Is This a New Bull Market? Or the Same Old Bear?

The rally since March has been historic, but it still needs to prove itself.

(Image credit: Getty Images)

Stocks have rallied so sharply in the past few months that it prompts a question: Are we in a new bull market? With the S&P 500 index up 36% since its March 23 low through mid June, the answer seems an obvious yes. And yet, plenty of veteran Wall Streeters say the bull isn’t official yet, and we’ve seen some cracks in the rally.

Conventional wisdom says stocks are in a bull market once they’re up at least 20% from the market’s low. (A bear market is typically thought of as a 20% drop from the high.) But given that bear markets are often punctuated by powerful rallies that ultimately fade, it’s important to add a time element to a bull-market assessment. Sam Stovall, the chief investment strategist at investment research firm CFRA (opens in new tab), defines a bull market as a gain of at least 20% plus a span of six months without the market undercutting its prior low.

Official or not, however, Stovall is a bull. CFRA’s 12-month target for the S&P 500 is 3435, 13% higher than its June 12 close. “I think the March 23 low will eventually be regarded as the start of the new bull market,” says Stovall. “The reason for my optimism is the massive amount of stimulus” injected into the market and the economy by the Federal Reserve and Congress. CFRA is most bullish on the communication services, health care and information technology sectors.

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Doug Ramsey, chief investment officer and portfolio manager at the Leuthold Group (opens in new tab), remains dubious. “The current rally is either the first up-leg of a new bull market or the second-largest bear-market rally in the past 125 years,” he says. On the one hand, you’ve got unprecedented monetary and fiscal stimulus. On the other hand, says Ramsey, price-earnings multiples at the market’s March low remained much higher than in other post-WWII market troughs, making it the priciest bear-market low in history—if it stands. “I still think there’s a chance we could break below those lows,” he says. “I’m trying to look at the glass as half-full, but how can we embark on a multiyear bull market when we’re at valuations that are so much higher than what they were at the same stage of the last bull market?”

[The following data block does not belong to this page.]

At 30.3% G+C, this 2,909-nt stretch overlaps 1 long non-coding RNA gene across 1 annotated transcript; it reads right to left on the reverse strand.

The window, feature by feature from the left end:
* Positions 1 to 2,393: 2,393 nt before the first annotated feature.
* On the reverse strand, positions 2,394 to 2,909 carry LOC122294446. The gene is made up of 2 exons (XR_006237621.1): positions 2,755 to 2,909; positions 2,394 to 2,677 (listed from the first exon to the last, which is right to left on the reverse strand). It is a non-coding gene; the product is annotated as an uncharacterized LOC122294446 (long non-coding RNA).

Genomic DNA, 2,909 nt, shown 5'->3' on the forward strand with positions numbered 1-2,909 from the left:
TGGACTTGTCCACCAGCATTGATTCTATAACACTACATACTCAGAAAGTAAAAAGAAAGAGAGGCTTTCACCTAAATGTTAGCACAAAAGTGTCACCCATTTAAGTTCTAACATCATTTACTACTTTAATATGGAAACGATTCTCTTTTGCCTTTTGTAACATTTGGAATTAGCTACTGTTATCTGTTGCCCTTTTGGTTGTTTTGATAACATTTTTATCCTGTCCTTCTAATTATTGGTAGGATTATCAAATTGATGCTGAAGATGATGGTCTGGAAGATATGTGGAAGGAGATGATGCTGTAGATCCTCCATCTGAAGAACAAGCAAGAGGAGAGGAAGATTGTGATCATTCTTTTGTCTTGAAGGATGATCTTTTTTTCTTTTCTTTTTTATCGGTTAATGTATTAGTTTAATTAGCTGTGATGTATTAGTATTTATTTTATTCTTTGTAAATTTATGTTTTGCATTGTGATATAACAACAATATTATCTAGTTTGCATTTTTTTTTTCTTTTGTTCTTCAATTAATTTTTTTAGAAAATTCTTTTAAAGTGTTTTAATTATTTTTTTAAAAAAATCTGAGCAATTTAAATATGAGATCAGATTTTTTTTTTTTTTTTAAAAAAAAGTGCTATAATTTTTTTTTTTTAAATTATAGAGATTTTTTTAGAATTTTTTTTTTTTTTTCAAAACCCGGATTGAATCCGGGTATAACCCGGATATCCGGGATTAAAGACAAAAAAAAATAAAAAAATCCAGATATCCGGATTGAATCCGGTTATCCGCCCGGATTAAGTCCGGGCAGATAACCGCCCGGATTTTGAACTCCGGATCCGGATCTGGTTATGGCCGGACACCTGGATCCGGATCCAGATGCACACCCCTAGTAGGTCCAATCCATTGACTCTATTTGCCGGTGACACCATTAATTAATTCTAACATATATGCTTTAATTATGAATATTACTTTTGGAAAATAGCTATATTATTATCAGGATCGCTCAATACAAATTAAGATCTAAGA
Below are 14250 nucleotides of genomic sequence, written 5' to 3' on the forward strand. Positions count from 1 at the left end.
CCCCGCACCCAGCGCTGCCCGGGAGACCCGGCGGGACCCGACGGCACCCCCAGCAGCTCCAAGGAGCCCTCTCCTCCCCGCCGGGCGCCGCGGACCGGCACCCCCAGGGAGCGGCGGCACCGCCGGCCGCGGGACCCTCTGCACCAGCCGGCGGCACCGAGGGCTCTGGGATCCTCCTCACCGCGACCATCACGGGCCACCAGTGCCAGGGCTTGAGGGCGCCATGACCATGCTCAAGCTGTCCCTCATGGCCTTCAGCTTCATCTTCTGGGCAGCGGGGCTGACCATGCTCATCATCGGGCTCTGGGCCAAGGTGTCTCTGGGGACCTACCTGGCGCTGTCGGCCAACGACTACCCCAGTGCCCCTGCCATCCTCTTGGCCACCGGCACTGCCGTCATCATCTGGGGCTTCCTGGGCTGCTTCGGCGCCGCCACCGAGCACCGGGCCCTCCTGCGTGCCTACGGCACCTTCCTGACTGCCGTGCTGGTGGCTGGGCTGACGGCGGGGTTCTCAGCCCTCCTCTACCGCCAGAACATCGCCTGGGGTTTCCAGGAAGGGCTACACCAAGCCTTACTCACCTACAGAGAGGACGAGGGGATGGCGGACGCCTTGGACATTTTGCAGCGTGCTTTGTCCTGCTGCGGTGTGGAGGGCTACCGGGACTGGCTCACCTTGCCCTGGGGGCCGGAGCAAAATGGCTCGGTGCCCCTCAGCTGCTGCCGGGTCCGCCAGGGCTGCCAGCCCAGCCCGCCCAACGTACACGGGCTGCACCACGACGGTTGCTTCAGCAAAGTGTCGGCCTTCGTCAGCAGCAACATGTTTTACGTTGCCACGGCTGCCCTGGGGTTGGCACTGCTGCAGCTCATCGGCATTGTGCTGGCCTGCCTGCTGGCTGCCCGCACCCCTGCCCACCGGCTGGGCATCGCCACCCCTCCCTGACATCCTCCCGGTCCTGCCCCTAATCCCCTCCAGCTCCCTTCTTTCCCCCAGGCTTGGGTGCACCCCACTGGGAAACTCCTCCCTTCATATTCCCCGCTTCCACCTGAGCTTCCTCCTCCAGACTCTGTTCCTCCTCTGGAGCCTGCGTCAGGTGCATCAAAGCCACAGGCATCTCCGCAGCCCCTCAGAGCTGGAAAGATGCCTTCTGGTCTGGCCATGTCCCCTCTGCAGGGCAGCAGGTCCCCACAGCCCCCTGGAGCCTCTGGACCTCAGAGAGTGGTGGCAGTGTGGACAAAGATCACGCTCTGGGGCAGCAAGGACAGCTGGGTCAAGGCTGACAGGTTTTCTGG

A close above the 3386 level for the S&P 500, eclipsing its February high, would settle the question of bull-market status. But investors who wait for that will have missed out on a 50% gain. Conversely, “even if you’re very confident that a new bull market has begun, that doesn’t mean you can’t lose serious money from here,” Ramsey says.

Stay in the game. The debate makes clear that trying to time your investments to coincide with market tops and bottoms is rarely the best strategy. Keeping your portfolio aligned with your age and stage in life, with more-frequent rebalancing in volatile markets, is a better way to reap more-consistent rewards.

It’s also important to remember that even young bulls need an occasional breather. It took only 50 trading days for the S&P 500 to climb nearly 40% from its March low—the biggest 50-day surge since the 1950s, eclipsing the lightning-fast start of the 1982 bull market. That’s a good sign, says senior market strategist Ryan Detrick at investment firm LPL Financial (opens in new tab). He says stock prices could be higher this time next year. More immediately, the market looks a little frothy. “We have near-term worries given this historic run,” he says.

Don’t be surprised by more volatility—a hallmark of both the bull and bear aspects of this market. As Detrick reminds us: “There are no roller coasters that can replicate what stocks have done so far in 2020.”

Anne Kates Smith
Executive Editor, Kiplinger's Personal Finance

Anne Kates Smith brings Wall Street to Main Street, with decades of experience covering investments and personal finance for real people trying to navigate fast-changing markets, preserve financial security or plan for the future. She oversees the magazine's investing coverage,  authors Kiplinger’s biannual stock-market outlooks and writes the "Your Mind and Your Money" column, a take on behavioral finance and how investors can get out of their own way. Smith began her journalism career as a writer and columnist for USA Today. Prior to joining Kiplinger, she was a senior editor at U.S. News & World Report and a contributing columnist for TheStreet. Smith is a graduate of St. John's College in Annapolis, Md., the third-oldest college in America.